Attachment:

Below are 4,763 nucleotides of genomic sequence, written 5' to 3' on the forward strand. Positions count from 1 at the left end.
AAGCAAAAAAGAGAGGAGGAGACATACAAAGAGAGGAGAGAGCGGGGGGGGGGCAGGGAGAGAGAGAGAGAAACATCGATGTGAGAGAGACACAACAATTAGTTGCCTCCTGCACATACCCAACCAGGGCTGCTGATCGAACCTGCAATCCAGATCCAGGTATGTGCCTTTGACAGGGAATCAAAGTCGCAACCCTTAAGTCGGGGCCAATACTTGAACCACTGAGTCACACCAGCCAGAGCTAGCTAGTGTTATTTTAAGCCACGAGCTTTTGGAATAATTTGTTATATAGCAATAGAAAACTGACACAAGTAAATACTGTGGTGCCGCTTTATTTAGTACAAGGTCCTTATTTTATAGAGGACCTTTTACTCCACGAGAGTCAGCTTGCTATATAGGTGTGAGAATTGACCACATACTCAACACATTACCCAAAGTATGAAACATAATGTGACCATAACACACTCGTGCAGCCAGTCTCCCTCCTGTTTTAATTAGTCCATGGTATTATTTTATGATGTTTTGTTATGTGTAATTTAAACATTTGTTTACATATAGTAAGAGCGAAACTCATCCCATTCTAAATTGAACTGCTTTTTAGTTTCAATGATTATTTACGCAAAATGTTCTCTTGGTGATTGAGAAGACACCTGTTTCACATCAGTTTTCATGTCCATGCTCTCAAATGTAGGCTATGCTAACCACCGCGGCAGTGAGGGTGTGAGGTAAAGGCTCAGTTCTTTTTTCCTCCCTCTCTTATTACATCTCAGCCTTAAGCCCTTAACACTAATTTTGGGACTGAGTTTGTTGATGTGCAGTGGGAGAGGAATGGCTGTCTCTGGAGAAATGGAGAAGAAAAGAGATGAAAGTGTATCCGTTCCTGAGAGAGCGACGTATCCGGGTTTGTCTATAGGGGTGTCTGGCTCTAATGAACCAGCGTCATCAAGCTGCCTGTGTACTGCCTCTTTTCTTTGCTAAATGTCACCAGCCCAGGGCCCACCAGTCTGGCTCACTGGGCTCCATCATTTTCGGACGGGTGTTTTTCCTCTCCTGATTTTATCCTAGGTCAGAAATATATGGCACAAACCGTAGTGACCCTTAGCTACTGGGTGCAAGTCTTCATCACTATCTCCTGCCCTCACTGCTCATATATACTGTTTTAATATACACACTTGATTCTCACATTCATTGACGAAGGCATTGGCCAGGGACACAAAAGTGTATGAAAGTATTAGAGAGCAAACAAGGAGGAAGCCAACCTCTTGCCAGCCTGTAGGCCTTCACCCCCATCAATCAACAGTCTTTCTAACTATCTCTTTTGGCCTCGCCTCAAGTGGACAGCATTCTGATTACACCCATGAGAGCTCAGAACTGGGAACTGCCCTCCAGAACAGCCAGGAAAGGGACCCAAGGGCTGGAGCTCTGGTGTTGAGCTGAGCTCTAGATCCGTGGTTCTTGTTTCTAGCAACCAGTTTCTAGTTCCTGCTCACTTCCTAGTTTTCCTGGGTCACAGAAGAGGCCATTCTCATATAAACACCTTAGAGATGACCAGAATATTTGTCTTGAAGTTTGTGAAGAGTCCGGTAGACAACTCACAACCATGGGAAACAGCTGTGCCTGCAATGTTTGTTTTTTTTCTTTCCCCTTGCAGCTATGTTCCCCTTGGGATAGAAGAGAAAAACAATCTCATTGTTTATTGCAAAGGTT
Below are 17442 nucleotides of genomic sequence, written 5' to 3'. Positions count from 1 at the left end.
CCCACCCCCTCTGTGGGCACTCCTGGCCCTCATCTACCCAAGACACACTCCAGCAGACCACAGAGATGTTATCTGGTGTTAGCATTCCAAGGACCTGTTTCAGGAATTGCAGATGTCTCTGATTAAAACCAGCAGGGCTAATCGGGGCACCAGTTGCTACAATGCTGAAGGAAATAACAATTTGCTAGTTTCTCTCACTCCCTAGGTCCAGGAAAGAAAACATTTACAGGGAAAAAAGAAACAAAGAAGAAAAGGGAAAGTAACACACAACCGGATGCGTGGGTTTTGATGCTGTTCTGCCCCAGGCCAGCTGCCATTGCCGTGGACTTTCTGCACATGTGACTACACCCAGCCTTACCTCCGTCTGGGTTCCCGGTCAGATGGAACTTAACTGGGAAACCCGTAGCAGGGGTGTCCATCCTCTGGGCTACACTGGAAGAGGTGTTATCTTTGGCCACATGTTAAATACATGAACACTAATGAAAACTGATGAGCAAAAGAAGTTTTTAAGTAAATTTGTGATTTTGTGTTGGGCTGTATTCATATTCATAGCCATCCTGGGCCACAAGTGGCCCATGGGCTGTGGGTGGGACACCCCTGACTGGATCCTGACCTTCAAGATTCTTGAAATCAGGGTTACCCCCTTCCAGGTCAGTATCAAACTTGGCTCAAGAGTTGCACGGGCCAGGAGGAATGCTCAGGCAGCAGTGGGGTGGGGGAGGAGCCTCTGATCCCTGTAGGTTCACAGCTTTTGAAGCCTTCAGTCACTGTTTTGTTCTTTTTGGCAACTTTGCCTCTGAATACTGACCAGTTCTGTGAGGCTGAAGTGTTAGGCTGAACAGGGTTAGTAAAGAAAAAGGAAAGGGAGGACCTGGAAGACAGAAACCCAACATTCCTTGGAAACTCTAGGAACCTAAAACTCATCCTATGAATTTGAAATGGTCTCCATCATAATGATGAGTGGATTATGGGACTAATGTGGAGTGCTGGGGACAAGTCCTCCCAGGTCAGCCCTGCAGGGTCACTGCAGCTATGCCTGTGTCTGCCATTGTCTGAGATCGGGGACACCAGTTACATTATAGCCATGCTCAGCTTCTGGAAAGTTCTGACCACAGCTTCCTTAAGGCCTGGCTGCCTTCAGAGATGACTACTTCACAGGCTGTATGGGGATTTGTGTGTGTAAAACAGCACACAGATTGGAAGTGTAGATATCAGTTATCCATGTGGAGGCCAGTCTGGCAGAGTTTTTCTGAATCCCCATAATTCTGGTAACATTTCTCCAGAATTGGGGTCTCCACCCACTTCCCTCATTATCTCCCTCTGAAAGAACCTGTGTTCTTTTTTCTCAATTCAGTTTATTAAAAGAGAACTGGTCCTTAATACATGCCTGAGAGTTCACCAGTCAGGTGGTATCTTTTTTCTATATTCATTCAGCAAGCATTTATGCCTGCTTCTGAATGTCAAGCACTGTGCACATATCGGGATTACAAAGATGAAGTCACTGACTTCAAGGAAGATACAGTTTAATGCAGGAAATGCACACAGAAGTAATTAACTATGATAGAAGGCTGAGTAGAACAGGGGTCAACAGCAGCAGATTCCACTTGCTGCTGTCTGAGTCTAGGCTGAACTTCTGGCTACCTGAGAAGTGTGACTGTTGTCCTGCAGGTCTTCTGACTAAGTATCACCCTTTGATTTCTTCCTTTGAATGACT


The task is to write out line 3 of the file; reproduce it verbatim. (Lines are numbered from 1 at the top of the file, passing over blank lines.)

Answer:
Below are 17442 nucleotides of genomic sequence, written 5' to 3'. Positions count from 1 at the left end.